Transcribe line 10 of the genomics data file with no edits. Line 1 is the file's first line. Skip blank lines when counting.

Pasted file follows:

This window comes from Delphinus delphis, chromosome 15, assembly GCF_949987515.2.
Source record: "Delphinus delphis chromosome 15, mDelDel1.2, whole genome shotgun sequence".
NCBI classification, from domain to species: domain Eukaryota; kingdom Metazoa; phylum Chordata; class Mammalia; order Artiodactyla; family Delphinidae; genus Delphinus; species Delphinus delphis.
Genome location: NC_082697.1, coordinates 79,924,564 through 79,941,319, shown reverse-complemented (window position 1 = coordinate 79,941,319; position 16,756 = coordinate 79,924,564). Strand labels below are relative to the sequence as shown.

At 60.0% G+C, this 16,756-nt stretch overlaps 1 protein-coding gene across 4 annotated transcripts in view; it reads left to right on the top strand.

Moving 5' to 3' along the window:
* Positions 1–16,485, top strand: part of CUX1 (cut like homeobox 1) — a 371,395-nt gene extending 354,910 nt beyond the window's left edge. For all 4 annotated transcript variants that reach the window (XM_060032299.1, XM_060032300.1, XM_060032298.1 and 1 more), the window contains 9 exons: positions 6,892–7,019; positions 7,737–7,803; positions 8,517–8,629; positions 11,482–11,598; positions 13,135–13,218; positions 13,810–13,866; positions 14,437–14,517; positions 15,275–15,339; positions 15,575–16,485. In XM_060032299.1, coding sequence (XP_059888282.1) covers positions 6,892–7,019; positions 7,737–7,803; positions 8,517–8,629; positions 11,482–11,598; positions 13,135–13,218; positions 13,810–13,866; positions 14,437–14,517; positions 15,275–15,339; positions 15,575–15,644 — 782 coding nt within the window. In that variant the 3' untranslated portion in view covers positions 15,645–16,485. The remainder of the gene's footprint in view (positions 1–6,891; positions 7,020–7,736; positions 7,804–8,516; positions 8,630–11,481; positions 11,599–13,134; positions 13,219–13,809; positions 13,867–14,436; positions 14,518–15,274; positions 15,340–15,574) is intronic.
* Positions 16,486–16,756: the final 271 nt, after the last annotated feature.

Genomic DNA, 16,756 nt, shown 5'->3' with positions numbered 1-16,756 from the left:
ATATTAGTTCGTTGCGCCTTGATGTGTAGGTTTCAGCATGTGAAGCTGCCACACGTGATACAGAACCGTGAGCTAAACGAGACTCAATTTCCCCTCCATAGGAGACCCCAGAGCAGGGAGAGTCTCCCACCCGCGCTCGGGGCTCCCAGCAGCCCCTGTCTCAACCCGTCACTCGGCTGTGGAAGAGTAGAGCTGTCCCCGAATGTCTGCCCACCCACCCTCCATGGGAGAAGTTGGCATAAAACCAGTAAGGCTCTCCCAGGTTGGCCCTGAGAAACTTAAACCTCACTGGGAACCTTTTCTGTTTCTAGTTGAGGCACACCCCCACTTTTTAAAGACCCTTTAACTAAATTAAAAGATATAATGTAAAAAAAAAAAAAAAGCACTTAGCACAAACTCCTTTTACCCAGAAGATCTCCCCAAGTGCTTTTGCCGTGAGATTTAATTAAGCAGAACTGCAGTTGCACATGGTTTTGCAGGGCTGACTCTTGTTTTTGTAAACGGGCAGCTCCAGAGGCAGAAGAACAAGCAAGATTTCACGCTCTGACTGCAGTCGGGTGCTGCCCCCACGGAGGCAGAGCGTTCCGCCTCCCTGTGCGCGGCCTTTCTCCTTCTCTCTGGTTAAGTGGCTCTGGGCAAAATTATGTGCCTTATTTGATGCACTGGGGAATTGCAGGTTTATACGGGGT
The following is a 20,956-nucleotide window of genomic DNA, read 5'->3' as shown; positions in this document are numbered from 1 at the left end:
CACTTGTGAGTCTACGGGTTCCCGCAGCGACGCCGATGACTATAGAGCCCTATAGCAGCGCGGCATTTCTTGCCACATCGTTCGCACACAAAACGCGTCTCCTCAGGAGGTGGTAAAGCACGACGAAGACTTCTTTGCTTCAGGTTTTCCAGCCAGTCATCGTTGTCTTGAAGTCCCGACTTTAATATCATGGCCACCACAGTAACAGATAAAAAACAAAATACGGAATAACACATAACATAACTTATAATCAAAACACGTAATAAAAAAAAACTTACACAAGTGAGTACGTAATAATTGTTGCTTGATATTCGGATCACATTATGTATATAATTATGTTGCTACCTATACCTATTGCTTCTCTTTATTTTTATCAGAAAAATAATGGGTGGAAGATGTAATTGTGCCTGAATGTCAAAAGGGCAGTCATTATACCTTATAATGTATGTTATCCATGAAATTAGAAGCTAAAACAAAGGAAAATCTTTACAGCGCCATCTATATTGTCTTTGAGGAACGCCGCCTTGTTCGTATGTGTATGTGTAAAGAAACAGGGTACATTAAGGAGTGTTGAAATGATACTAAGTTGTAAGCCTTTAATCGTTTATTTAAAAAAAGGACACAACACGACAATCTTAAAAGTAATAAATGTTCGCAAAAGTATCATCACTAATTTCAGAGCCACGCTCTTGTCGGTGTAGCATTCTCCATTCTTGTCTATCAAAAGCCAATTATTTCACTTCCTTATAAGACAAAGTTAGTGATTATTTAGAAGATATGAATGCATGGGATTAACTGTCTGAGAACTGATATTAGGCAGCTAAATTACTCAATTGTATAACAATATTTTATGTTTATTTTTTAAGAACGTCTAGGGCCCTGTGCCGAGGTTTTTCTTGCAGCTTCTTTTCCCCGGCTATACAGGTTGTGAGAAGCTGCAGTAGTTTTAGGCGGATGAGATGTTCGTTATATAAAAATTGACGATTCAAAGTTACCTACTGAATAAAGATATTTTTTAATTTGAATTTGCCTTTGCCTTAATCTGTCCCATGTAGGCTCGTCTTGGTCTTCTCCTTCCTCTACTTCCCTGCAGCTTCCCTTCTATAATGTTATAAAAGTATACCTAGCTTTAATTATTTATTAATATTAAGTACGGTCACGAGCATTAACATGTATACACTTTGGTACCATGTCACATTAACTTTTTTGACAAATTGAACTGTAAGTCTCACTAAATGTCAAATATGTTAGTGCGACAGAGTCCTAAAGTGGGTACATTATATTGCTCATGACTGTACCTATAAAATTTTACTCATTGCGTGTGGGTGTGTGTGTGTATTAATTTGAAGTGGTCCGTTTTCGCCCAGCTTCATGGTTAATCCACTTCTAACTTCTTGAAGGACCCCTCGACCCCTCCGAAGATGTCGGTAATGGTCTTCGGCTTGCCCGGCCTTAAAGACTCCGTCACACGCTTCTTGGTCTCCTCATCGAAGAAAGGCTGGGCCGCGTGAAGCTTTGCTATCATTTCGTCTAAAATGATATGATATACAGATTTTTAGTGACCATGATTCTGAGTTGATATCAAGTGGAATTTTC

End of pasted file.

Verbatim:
ATATTAGTTCGTTGCGCCTTGATGTGTAGGTTTCAGCATGTGAAGCTGCCACACGTGATACAGAACCGTGAGCTAAACGAGACTCAATTTCCCCTCCATAGGAGACCCCAGAGCAGGGAGAGTCTCCCACCCGCGCTCGGGGCTCCCAGCAGCCCCTGTCTCAACCCGTCACTCGGCTGTGGAAGAGTAGAGCTGTCCCCGAATGTCTGCCCACCCACCCTCCATGGGAGAAGTTGGCATAAAACCAGTAAGGCTCTCCCAGGTTGGCCCTGAGAAACTTAAACCTCACTGGGAACCTTTTCTGTTTCTAGTTGAGGCACACCCCCACTTTTTAAAGACCCTTTAACTAAATTAAAAGATATAATGTAAAAAAAAAAAAAAAGCACTTAGCACAAACTCCTTTTACCCAGAAGATCTCCCCAAGTGCTTTTGCCGTGAGATTTAATTAAGCAGAACTGCAGTTGCACATGGTTTTGCAGGGCTGACTCTTGTTTTTGTAAACGGGCAGCTCCAGAGGCAGAAGAACAAGCAAGATTTCACGCTCTGACTGCAGTCGGGTGCTGCCCCCACGGAGGCAGAGCGTTCCGCCTCCCTGTGCGCGGCCTTTCTCCTTCTCTCTGGTTAAGTGGCTCTGGGCAAAATTATGTGCCTTATTTGATGCACTGGGGAATTGCAGGTTTATACGGGGT